All of Spain is famous for its imposing churches, which are among the oldest in the world and some of them were built over several centuries.
Many of Spain's churches have been designated World Heritage Sites by UNESCO. All of them represent fantastic examples of sacred architecture and are definitely worth a visit.
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Sagrada Familia in Barcelona
The famous Sagrada Familia is one of the top 10 sights in Barcelona and is often called the most beautiful church in the world. Antonio Gaudi's masterpiece has been in the making for over 100 years. The ornate and detailed architecture was worthy of an entry on UNESCO 's World Heritage List.
With its 18 monumental bell towers, the Sagrada Familia can be seen from afar. At 172 meters, it will be the tallest church in the world when completed.
Gaudi wanted his church to be more massive and innovative than any before. Symbolic messages and scenes from the Bible were to explain the church's teachings. And so almost every stained glass window, every column, every arch and every statue counts its own story.
Cathedral of Santa Maria de la Sede in Seville
The magnificent Cathedral of Santa Maria de la Sede in Seville holds the title of the largest Gothic church in the world and is also a UNESCO World Heritage Site.
Inside you can find ornate frescoes and paintings, masterful carvings and the largest altarpiece in the world. The tomb of a world-famous navigator and explorer can also be found here. In a magnificent coffin, which is carried by four statues, rests (allegedly) Christopher Columbus.
Curious: The 100-meter-high bell tower was once the minaret of a magnificent Almohadean mosque. It was built in the 12th century, when the Moors ruled Spain. Today it offers a fantastic view over the Andalusian capital.
Cathedral of Santiago de Compostela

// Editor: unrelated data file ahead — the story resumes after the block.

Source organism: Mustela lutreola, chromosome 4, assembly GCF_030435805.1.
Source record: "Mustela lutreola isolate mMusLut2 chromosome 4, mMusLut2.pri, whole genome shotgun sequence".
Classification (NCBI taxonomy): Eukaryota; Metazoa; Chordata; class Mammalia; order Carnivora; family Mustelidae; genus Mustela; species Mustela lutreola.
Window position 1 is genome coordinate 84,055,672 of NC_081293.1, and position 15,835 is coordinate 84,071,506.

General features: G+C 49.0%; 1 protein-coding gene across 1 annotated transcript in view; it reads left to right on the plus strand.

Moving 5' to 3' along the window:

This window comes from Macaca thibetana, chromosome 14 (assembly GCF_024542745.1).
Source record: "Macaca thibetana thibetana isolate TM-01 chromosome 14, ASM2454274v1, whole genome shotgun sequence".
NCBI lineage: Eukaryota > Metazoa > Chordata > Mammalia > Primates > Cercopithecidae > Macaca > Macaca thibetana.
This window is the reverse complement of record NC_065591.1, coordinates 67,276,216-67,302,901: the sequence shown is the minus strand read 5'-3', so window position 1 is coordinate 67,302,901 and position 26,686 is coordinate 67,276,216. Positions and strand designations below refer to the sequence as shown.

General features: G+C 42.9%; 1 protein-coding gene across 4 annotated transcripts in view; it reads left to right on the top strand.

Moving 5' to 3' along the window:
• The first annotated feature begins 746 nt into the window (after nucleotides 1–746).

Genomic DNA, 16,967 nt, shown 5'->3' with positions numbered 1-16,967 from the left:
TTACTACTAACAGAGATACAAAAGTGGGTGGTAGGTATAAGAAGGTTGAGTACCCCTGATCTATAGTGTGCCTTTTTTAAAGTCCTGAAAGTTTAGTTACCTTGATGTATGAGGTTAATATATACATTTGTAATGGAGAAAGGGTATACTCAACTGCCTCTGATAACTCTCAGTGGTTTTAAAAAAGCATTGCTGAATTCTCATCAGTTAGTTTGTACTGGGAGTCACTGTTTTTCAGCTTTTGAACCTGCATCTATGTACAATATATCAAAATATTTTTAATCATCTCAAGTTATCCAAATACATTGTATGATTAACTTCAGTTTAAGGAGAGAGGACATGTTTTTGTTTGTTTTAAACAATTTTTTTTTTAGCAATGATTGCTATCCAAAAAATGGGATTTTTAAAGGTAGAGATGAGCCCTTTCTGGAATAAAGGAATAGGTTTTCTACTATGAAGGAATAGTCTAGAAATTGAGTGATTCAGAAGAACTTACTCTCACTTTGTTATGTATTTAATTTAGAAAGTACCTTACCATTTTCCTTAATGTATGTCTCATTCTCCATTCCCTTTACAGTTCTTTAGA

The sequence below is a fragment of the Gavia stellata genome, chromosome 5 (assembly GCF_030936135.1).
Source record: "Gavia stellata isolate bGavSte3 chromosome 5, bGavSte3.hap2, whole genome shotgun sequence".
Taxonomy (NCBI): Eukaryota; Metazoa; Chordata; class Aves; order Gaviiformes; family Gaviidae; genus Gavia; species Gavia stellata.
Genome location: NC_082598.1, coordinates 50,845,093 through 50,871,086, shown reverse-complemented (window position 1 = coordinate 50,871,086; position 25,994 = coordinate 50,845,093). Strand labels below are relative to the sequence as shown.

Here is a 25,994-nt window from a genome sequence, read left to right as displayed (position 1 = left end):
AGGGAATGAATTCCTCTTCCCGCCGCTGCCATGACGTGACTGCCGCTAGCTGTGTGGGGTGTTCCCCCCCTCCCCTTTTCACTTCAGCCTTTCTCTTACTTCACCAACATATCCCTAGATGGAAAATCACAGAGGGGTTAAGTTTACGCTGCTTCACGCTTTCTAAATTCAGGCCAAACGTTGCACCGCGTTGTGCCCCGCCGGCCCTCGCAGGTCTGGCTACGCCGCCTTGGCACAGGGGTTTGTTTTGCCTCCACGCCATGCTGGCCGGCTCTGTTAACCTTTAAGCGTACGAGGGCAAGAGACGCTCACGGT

After the Sagrada Familia in Barcelona, the Cathedral of Santiago de Compostela is probably the most popular church in Spain. Thousands of pilgrims every year are especially happy to see it, because it marks the long-awaited destination of an arduous journey: the Way of St. James.
The entire old town of Santiago de Compostela, and with it the Cathedral, has been declared a UNESCO World Heritage Site. Its origins can be found in the 1st century AD, when in a pagan mausoleum were buried the martyr and apostle James. The official start of construction is the year 830, and the small church of that time has become the most important Romanesque building in Spain to this day.
The atmosphere in the cathedral is overwhelming! Exhausted but happy people show up everywhere. Relief and pride about the completed journey are clearly visible to the praying pilgrims. And from the roof of the cathedral, the 2 meter tall botafumeiro swings back and forth at a breathtaking pace, exuding much needed incense smell....
Toledo Cathedral impresses with its size and the magnificent decoration of its interior. As early as the 6th century, a church stood here, which suffered the fate of almost all churches in Spain under Arab rule and became a mosque.
However, after the reconquest of Spain, a cathedral of immense artistic and architectural value grew in height from the year 1227. The magnificent portals, the more than 750 leaded glass windows, the ornate chapels, the grandiose chancel and a richly decorated treasury leave no visitor unimpressed.
Cathedral la Seu in Palma de Mallorca, Spain